Hey, referees. Remember years ago, when you used to show up at a match, went about your pre-match duties and focused on your responsibilities without worrying too much about scorekeeping? After all, referees had the “important jobs,” and scorekeeping was easy anyway, right?
Well, those days are long gone. It may have taken us years to realize how important scoring is to a match — arguably, some of us still may not realize it — but the state of our sport today requires referees to know the scoresheet just as well as the scorers who use it.
It’s no longer a matter of retrieving the lineup sheet from a coach and handing it to the scorer to record it. And although a lineup card may be used by the second referee in NFHS competitions, that lineup card is no replacement for the scoresheet — even though some of us may have tried to keep track of more match details than needed, including the score.
Keeping score has taken on a new level of importance
Modern volleyball has seen several important changes that have directly affected scoring. Among other things, we’ve increased the number of substitutions compared to the old days, and with the addition of rally scoring and the libero player, keeping score has taken on a new level of importance — so much so, that we now have a designated assistant scorer/libero tracker as part of the table crew. But how does all that impact a referee?
Adding another member to the scoring crew hasn’t lightened the responsibilities on the (second) referee’s shoulders. On the contrary, it has required referees to increase their scoring knowledge. Not only do we need to know and understand the scoresheet, we must now also know how to use the libero tracking sheet and understand its relationship to the scoresheet. There are two primary reasons for needing that increased scoring knowledge: • To properly train and prepare scorers/assistant scorers.
• To be able to quickly sort through the scoresheet to resolve an issue or discrepancy.
We are doing ourselves a disservice when we don’t spend adequate pre-match time with our scoring crew. Those pre-match instructions with the scorers, regardless of their level of experience, will help prevent problems during the match. It only takes one anxiety-filled delay, trying to work through the scoresheet, to learn that many scoring errors are preventable and to realize that we don’t want to go through that again.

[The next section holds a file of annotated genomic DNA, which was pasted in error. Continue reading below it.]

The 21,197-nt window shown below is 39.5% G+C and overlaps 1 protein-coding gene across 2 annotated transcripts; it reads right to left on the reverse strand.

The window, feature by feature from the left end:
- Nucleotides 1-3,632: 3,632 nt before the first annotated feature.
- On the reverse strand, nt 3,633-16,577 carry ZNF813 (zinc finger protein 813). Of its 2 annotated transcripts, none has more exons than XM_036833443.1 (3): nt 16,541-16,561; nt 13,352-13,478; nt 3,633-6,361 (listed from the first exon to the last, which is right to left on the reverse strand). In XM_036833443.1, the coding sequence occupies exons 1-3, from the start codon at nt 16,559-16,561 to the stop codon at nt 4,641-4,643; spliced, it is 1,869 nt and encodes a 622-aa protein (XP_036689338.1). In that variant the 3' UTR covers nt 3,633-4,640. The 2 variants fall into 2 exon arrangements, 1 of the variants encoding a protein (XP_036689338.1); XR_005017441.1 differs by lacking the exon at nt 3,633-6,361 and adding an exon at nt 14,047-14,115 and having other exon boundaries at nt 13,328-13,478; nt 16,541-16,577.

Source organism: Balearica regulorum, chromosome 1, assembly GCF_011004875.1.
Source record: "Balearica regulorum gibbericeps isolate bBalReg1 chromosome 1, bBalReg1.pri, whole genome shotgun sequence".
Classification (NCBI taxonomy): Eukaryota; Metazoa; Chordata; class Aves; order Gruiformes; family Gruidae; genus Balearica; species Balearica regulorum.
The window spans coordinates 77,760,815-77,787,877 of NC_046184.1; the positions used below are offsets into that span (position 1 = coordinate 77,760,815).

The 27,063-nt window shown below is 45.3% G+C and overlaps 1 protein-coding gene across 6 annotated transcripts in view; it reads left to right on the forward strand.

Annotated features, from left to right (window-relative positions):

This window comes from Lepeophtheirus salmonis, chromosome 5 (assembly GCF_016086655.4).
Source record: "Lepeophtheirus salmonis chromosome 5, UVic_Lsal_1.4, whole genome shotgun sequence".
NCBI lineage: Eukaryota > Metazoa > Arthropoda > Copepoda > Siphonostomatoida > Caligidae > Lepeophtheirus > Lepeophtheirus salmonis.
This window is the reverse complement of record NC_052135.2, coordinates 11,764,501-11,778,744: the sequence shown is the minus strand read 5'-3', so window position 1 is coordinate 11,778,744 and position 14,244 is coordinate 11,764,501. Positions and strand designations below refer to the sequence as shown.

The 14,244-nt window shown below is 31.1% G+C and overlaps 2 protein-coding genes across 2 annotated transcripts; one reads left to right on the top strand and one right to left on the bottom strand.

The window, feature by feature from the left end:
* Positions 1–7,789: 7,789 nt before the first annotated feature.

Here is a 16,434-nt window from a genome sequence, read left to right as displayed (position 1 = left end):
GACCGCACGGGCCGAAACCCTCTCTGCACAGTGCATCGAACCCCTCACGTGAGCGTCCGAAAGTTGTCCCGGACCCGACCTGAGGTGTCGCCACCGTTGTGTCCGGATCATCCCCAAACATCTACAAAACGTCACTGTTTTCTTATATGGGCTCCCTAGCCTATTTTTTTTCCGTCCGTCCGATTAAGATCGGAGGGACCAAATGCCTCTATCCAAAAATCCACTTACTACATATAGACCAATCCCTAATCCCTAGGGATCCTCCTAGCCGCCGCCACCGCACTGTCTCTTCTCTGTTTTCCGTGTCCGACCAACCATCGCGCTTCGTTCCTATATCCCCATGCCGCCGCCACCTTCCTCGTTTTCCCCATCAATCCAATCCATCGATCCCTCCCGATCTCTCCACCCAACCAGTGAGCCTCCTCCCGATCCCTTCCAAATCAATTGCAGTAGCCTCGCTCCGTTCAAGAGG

Resolving a scoring issue during a match, under pressure, with everyone watching and waiting, can frazzle the best of referees. The best way to efficiently handle that task is to have a working knowledge of the scoresheet ahead of time. In other words, all referees should also be functional scorers. That doesn’t mean we need to be as efficient as a veteran scorer, but we still need to have good knowledge of the scoresheet and scoring procedures. There is a “flow” to keeping score — a series of patterns for recording served points, points earned by the receiving team and substitutions, among other things. Knowing that “flow” helps you retrace the steps leading up to a scoring discrepancy.
Increase scoring knowledge.
Learning to keep score takes practice. It’s one thing to read about scoring procedures or to look through a scoring example in a book, but it’s another thing to keep score during a live match. The good news is that it’s easy for us to increase our scoring knowledge and there are lots of opportunities to do it without the pressure of being the official scorer for the match.
When you’re working at a USAV tournament, go to a court during one of your breaks, take a blank scoresheet and sit somewhere courtside and keep score. Have a veteran scorer or referee review your sheet and offer comments.
If you’re a referee for a high school varsity match, show up early and keep score during the junior varsity match. Again, you can do that courtside without sitting at the scorer’s table. After the match, compare your scoresheet to the official scoresheet if possible. That’ll give you an idea of how you’re doing.
Preseason collegiate tournaments offer an opportunity to keep unofficial score, too. There are often three or four referees assigned to a tournament, so when you’re not working a match, keep score. Again, compare your sheet to the official scoresheet after the match. You might also print a few scoresheets, attend a collegiate match as a spectator and keep score while you’re in the stands.
Libero tracking can be done unofficially.
Libero tracking can also be done in an unofficial manner as well, the same as scoring. You’ll learn how difficult it is to watch both sides of the court for libero replacements while also recording substitutions or assisting the scorer.
That practical experience, gained by keeping the score at a match from time to time, will help you work with scorers more effectively because you’ll have a working knowledge of the scoresheet. You’ll be able to speak their language, you’ll be better equipped to answer their questions and you’ll have a foundation for working through a scoresheet in the event of an error or discrepancy. And perhaps most importantly, you’ll get a feel for what it’s like to be a scorer who is trying to keep up with the referees’ pace and tempo. We don’t realize how little time we’re actually giving a scorer to record substitutions, for example, especially when there are multiple substitutions during the same dead ball.
So, if you aren’t already a functional scorer, now is the time to learn. The sport has progressed to the point that for us to be our best, we need to raise all facets of our game. Don’t leave scoring off the list. Referees need to be scorers, too.
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